In a recent Fresh Air review, jazz critic Kevin Whitehead noted that pianist Marta Sánchez’s gorgeous new album Danza Imposible (Fresh Sound) effectively captures the Spanish composer’s “quintessential New York band.”
Reflecting the Big Apple’s enduring power as a magnet attracting international jazz talent, Sánchez’s band renders her lapidary compositions and intricate rhythmic forms with arresting fluency. “You might think a Spanish-French-Cuban-Canadian-Israeli quintet would go haywire somehow with so many rhythmic accents in play,” Whitehead wrote, “but New York has a way of helping musicians get their time together.”
You could say the same thing about Berkeley High. When Sánchez makes her East Bay debut Saturday evening at the California Jazz Conservatory the majority of her ensemble will consist of alumni of the award-winning Berkeley High Jazz Ensemble. Aside from the lush-toned alto saxophonist Caleb Curtis, who hails from Ann Arbor, her band features the Berkeley natives Evan Hughes on drums and the brothers Raffi and Noah Garabedian on tenor sax and bass, respectively.
The players all met in New York City over the past six years, though Raffi and Hughes have since moved back to the East Bay. “We all ran in the same circles as Caleb and Marta and played sessions in New York, mostly in people’s living rooms,” says Hughes, 28. “With the holidays people come home to visit family. I don’t know if Marta planned it that way, but I think she knew there would be some good musicians in the area.”
While the Berkeleyans hadn’t played Sánchez’s music before, they joined her on New Year’s Day for a San Francisco house concert at Chez Hanny “and they played beautifully” she says. “They definitely put in the work to learn the pieces.”
Rather than sketching themes that serve as launching pads for extended improvisation, Sánchez tends to work with longer forms marked by sinuous counter melodies and subtly shifting textures. The two horns often play long flowing lines in unison while the rhythm section creates an interlocking lattice that can evoke the stuttering beats of electronica.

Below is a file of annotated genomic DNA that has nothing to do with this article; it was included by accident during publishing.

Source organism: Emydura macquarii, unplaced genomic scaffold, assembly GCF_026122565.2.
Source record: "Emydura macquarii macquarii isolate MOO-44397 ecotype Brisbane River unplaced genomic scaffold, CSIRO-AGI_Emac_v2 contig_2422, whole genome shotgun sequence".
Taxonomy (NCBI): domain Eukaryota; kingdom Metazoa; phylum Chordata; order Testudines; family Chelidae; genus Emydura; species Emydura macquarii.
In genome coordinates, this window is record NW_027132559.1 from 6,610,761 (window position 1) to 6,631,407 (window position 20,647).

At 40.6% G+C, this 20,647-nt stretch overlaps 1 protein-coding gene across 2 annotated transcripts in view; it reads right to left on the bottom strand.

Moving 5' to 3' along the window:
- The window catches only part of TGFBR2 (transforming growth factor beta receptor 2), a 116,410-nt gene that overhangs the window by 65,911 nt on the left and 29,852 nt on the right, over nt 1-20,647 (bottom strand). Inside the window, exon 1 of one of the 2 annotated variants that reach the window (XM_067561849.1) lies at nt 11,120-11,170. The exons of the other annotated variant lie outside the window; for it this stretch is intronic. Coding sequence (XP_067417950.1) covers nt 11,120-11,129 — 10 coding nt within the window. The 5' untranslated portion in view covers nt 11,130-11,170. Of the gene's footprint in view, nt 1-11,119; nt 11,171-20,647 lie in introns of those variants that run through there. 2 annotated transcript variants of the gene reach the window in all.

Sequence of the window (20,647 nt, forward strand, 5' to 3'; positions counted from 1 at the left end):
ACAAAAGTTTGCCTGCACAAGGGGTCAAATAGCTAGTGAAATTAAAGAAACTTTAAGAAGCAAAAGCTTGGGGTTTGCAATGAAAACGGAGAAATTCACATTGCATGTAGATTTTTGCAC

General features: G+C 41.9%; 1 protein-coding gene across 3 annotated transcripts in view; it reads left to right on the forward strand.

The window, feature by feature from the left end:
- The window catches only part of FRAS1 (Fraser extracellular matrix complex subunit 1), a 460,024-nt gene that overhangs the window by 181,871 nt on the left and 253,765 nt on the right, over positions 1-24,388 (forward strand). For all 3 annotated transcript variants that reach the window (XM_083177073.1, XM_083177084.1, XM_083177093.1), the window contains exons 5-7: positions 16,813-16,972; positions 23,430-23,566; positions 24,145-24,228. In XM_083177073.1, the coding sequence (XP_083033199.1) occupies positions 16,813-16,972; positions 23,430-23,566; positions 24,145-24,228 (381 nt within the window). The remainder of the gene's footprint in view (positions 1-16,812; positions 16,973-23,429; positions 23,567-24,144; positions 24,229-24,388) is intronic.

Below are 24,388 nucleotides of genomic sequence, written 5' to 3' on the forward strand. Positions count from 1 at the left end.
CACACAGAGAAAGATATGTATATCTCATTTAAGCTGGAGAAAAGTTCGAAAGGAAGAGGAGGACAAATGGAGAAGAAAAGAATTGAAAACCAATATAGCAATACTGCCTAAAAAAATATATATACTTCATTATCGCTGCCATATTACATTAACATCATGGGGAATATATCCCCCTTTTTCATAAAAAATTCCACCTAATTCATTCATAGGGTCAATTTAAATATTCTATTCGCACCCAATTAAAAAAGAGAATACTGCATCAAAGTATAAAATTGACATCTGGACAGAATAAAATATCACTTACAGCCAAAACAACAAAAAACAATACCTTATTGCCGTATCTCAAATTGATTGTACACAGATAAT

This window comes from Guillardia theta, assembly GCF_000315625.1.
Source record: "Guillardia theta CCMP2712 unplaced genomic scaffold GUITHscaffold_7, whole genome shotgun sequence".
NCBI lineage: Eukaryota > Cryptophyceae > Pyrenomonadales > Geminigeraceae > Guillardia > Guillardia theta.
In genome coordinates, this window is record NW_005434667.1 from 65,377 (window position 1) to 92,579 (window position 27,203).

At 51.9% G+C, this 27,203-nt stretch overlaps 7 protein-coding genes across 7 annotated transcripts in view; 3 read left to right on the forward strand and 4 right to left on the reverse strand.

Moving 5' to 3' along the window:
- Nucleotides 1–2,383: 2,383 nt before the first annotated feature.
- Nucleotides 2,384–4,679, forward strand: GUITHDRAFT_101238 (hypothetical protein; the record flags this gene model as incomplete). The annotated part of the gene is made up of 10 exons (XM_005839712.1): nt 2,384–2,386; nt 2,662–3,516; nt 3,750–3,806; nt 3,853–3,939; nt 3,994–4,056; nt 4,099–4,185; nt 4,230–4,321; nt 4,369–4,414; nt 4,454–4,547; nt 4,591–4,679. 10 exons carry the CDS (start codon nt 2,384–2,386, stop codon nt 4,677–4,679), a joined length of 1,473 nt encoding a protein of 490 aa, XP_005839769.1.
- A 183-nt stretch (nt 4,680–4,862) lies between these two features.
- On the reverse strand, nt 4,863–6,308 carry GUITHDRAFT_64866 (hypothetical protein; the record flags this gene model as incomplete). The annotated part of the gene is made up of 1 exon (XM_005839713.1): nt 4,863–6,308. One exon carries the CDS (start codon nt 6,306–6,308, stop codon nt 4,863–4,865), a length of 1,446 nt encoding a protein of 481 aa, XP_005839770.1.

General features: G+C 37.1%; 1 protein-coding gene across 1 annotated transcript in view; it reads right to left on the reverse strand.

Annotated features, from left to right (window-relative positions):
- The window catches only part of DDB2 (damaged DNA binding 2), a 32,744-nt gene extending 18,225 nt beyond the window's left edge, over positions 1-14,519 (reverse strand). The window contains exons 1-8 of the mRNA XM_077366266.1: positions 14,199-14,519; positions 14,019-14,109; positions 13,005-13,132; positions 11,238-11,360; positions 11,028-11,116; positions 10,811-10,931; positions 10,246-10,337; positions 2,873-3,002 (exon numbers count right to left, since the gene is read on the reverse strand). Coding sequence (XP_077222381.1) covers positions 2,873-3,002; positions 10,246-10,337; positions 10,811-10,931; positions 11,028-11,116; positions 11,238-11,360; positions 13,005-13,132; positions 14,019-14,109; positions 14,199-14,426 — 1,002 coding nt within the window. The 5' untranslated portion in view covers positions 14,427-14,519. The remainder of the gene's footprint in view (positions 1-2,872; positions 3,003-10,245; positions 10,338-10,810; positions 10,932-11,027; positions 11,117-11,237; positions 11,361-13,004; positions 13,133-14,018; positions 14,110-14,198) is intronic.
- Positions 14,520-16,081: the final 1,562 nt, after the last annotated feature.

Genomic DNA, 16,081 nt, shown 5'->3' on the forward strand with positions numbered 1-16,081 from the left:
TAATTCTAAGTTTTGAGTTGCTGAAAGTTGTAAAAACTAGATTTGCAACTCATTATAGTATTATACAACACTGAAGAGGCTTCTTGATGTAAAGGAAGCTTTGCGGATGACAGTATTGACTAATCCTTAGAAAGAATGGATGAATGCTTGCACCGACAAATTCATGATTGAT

“The most interesting thing about playing her music is that it’s very through composed,” Hughes says. “In jazz, a lot of times you write a ‘head’ and the tune is about soloing. In Marta’s music, the solos are meant to serve the composition. It feels like everything we do is there to emphasize the compositional aspect of the song.”
Growing up in Madrid, Sánchez was drawn to the piano as a child, and she started composing long before jazz caught her ear. A concert by the Brad Mehldau Trio offered a window into the possibilities of bringing European classical influences into jazz. Early on she gained recognition as a composer and bandleader, performing around Spain with her first combo, the Zafari Project, while winning competitions with bassist Javier Moreno’s trio and vocalist Natalia Calderon’s quartet. Eager to move to New York, she applied for a Fulbright Scholarship, and in 2011 Sánchez started studying at New York University.
But her real education took place at informal sessions and gigs. When she’s not leading her own projects, Sánchez can be found accompanying some of the city’s finest players, like her long-running weekly gig at the Brooklyn hotspot Barbès with the collective Crooked Trio featuring bassist Jeong Lim Yang and drummer Oscar Noriega (who’s better known as a clarinetist and saxophonist).
“The most amazing thing about New York is that all the time you meet musicians from all over the world,” Sánchez says. “That’s why we all want to be here. It’s constant.”
She’s hardly the only artist on the New York jazz scene looking for ways to foreground composition, but judging by recordings like Danza Imposible and 2015’s Partenika, she’s forging a particularly flavorful body of music. Respectful of jazz tradition but not beholden to it, she’s creating music that ebbs, crests and flows with an emotional logic all its own. It’s the sound she’s hearing today, but Sánchez has her ear to the ground, and may change directions tomorrow.
“I love hard bop, but I’m not this kind of player,” she says. “I love electronic music and I wanted to imitate some of those textures. I added the second horn because I wanted an extra voice and I choose tenor saxophone because the sound is warmer, the lines are always mixing with each other. It gives you way more possibilities to create more textures. I want more of the same sound, rather than a brass player, trumpet or trombone. I want a blend that’s warmer. It gives me more possibilities, but that doesn’t mean in the future I won’t do something different.”